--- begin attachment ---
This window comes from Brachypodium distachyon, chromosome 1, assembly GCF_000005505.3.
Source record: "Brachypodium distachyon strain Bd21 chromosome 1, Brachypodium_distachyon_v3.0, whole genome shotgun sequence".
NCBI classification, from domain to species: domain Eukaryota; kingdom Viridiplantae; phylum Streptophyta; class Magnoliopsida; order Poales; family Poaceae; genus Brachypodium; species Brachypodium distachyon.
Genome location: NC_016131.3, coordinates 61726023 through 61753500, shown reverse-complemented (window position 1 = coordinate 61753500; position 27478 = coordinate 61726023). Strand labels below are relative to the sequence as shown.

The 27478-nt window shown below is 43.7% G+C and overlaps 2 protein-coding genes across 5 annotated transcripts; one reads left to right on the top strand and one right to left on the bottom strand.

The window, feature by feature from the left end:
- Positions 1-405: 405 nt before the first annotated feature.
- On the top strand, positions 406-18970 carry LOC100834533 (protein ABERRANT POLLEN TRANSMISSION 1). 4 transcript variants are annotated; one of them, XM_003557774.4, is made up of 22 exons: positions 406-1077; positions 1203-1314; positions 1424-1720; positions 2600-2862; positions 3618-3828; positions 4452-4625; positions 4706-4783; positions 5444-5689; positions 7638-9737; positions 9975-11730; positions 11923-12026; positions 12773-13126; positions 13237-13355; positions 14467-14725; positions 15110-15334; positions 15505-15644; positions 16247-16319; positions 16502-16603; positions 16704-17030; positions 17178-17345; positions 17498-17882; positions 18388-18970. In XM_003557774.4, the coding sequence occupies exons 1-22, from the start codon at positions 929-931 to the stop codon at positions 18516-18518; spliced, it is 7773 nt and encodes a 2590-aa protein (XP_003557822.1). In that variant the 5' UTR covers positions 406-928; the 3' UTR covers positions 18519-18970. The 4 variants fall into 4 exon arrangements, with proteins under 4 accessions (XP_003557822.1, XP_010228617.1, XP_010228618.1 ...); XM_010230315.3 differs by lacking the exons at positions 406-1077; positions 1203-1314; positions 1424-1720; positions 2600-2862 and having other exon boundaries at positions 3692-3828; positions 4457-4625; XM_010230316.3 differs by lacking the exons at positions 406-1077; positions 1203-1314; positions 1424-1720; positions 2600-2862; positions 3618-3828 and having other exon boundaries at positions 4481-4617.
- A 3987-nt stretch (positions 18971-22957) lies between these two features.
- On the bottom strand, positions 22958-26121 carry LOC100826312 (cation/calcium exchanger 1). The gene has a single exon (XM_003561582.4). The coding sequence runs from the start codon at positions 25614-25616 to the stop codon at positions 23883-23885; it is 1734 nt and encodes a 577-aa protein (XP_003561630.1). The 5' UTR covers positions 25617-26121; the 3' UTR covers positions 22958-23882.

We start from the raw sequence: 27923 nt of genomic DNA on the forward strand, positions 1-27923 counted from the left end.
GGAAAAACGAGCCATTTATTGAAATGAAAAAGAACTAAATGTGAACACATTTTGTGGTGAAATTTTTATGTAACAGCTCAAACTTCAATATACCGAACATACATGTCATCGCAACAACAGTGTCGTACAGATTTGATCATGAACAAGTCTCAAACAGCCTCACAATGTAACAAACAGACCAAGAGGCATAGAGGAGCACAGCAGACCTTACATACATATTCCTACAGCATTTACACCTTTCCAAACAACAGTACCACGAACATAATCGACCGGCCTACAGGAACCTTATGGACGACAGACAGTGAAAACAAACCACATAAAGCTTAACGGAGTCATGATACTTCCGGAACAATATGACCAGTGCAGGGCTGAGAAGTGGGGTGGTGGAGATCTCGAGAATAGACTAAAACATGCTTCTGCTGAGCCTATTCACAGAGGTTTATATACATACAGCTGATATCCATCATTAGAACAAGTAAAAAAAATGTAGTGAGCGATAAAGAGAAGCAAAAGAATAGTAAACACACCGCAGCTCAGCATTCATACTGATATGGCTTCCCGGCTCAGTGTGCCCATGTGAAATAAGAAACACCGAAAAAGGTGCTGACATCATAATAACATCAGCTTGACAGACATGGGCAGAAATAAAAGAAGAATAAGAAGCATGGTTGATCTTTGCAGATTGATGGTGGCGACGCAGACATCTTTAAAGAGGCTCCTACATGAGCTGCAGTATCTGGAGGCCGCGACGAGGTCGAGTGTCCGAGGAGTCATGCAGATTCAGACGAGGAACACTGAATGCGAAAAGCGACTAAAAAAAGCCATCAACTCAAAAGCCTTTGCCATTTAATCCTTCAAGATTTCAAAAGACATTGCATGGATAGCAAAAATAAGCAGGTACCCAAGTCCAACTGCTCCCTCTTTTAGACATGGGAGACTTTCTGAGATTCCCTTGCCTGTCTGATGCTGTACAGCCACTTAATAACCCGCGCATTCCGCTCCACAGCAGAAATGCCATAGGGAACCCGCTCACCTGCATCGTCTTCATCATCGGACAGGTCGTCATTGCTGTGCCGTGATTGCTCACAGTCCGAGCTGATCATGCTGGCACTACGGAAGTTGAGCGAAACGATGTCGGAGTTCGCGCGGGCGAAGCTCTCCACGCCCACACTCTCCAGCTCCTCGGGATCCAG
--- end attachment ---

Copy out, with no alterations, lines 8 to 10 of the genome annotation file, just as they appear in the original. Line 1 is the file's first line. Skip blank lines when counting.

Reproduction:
- On the top strand, positions 406-18970 carry LOC100834533 (protein ABERRANT POLLEN TRANSMISSION 1). 4 transcript variants are annotated; one of them, XM_003557774.4, is made up of 22 exons: positions 406-1077; positions 1203-1314; positions 1424-1720; positions 2600-2862; positions 3618-3828; positions 4452-4625; positions 4706-4783; positions 5444-5689; positions 7638-9737; positions 9975-11730; positions 11923-12026; positions 12773-13126; positions 13237-13355; positions 14467-14725; positions 15110-15334; positions 15505-15644; positions 16247-16319; positions 16502-16603; positions 16704-17030; positions 17178-17345; positions 17498-17882; positions 18388-18970. In XM_003557774.4, the coding sequence occupies exons 1-22, from the start codon at positions 929-931 to the stop codon at positions 18516-18518; spliced, it is 7773 nt and encodes a 2590-aa protein (XP_003557822.1). In that variant the 5' UTR covers positions 406-928; the 3' UTR covers positions 18519-18970. The 4 variants fall into 4 exon arrangements, with proteins under 4 accessions (XP_003557822.1, XP_010228617.1, XP_010228618.1 ...); XM_010230315.3 differs by lacking the exons at positions 406-1077; positions 1203-1314; positions 1424-1720; positions 2600-2862 and having other exon boundaries at positions 3692-3828; positions 4457-4625; XM_010230316.3 differs by lacking the exons at positions 406-1077; positions 1203-1314; positions 1424-1720; positions 2600-2862; positions 3618-3828 and having other exon boundaries at positions 4481-4617.
- A 3987-nt stretch (positions 18971-22957) lies between these two features.
- On the bottom strand, positions 22958-26121 carry LOC100826312 (cation/calcium exchanger 1). The gene has a single exon (XM_003561582.4). The coding sequence runs from the start codon at positions 25614-25616 to the stop codon at positions 23883-23885; it is 1734 nt and encodes a 577-aa protein (XP_003561630.1). The 5' UTR covers positions 25617-26121; the 3' UTR covers positions 22958-23882.